Blast From The Past: Eddie and The Cruisers

Parker Otto

There have been many fictional movie bands. From Spinal Tap to Stillwater, they are groups that have inspired people just as much as real rock groups but one initially flew under the water in 1983 only to get a cult following. That band was Eddie and The Crusiers.

In 1983, the film “Eddie and The Cruisers” was released to no critical acclaim and made 4.7 million dollars against a budget of 5 million, becoming a box office bomb. It was supposed to be released that summer according to director Martin Davidson but ended up being pushed back to September. This was due to those in charge of distribution having little to no experience. Despite bombing, the film was eventually circulated on HBO where it became popular amongst teenagers. Thus, the film’s cult following was born.

“Eddie and The Cruisers” told the story of rocker Eddie Wilson, played by Michael Pare, and his band from New Jersey who were snuffed out due their music not being understood in 1964. The viewer sees the band form and the trials the band went through including deaths of band members, arguments and their album being rejected.

The film also cuts to 1983, where the surviving band members have taken clean cut jobs and are trying to find their lost album that the studio hated. The latter plotline is where the film strays from greatness. If the director wanted to make a film about a band, then make a film about a band. The 1983 plotline is pointless, inferior to the 1964 story and, unfortunately, makes up a good chunk of the film.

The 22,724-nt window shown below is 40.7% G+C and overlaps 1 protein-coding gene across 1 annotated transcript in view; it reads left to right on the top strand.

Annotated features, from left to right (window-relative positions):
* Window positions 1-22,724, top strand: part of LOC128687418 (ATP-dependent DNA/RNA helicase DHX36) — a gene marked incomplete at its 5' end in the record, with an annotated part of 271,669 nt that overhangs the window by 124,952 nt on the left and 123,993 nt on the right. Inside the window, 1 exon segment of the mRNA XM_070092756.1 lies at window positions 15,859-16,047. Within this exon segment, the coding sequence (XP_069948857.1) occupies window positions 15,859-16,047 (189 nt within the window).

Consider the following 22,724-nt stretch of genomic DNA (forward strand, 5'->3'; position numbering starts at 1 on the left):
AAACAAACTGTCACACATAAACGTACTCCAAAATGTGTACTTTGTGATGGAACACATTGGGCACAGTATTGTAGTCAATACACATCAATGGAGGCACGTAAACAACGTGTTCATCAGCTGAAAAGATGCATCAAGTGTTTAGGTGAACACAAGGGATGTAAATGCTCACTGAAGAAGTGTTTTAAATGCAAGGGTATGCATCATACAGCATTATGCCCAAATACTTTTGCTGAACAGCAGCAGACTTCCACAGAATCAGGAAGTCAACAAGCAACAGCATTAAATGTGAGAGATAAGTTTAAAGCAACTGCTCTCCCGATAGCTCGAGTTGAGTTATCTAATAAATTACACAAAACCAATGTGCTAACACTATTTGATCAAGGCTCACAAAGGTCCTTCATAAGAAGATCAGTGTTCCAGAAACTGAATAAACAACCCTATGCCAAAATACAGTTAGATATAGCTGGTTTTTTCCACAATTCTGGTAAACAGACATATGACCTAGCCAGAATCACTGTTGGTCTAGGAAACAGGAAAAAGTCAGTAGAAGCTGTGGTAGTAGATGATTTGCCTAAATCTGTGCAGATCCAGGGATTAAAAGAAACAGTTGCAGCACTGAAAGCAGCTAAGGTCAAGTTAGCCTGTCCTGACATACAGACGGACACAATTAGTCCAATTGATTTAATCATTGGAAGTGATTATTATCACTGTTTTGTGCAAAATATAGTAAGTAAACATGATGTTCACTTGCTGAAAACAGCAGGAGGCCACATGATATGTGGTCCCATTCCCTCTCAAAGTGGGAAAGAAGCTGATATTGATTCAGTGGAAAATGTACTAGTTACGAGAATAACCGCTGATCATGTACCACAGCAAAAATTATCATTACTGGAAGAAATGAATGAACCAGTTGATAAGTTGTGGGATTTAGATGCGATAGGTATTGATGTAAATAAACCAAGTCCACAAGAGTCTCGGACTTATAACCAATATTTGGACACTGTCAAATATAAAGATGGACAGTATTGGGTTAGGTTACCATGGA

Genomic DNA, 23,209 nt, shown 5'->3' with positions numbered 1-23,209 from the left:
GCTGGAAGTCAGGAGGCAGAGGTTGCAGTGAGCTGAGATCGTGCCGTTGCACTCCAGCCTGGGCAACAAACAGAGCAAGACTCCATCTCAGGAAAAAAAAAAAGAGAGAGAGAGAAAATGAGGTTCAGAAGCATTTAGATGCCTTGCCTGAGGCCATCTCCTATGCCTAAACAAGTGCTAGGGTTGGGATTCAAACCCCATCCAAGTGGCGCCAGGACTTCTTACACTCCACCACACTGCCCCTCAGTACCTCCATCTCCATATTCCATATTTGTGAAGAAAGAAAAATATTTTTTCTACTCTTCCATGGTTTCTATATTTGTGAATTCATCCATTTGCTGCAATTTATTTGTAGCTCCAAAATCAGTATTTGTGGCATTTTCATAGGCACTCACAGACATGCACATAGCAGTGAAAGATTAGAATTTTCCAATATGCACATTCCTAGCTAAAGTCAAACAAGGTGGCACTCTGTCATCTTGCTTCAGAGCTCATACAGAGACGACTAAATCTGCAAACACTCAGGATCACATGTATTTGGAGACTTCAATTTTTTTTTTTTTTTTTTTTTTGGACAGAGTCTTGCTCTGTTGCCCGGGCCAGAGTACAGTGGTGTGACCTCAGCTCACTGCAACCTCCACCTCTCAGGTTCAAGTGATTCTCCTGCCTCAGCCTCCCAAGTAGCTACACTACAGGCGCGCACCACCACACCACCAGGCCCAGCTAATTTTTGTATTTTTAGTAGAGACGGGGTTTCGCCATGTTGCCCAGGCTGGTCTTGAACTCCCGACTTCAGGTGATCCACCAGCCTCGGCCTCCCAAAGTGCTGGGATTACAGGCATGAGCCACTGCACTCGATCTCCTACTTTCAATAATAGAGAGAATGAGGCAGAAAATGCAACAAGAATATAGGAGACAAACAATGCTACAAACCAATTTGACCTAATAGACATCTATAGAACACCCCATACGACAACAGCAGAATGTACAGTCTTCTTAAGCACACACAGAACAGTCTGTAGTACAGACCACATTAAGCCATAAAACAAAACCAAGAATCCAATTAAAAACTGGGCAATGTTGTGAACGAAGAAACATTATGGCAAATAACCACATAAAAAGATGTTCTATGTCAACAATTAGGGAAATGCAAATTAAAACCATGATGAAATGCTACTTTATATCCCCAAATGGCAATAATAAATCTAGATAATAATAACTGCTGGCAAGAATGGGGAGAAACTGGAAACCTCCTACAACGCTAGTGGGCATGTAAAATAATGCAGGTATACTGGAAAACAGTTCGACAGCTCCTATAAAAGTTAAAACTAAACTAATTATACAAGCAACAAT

Overall, the film is decent with several good moments that should have been expanded and some dumb scenes that should have been left on the cutting room floor. The acting from that band is good and everyone is convincing especially Michael Pare as Eddie Wilson and Tom Berenger as Frank “Wordman” Ridgeway who serves as the protagonist of the 1983 plot. The friendship between the two is a big focus of the film and, like everything else good, needed more attention.

The main thing that should be remembered from the film is its soundtrack which is fantastic. The songs, written and performed by John Cafferty and the Beaver Brown Band, combine basic doo-wop with elements of The Doors and that traditional brash New Jersey style.

Part of the film’s cult following is due to this soundtrack with the singles “On The Dark Side” and “Tender Years” charting at number seven and number 31 on the Billboard Hot 100. The rest of the album contains the right amount of foot tapping songs with more serious music which will make the listener stop and think.

“Eddie and The Cruisers” has a good story waiting to break out and a phenominal soundtrack. In an age of remakes, this is one that should happen because there’s a lot of potential for a film that could challenge the likes of “This Is Spinal Tap” and “Almost Famous.” But, for now, the world has an okay film and music that still continues to amaze to this day.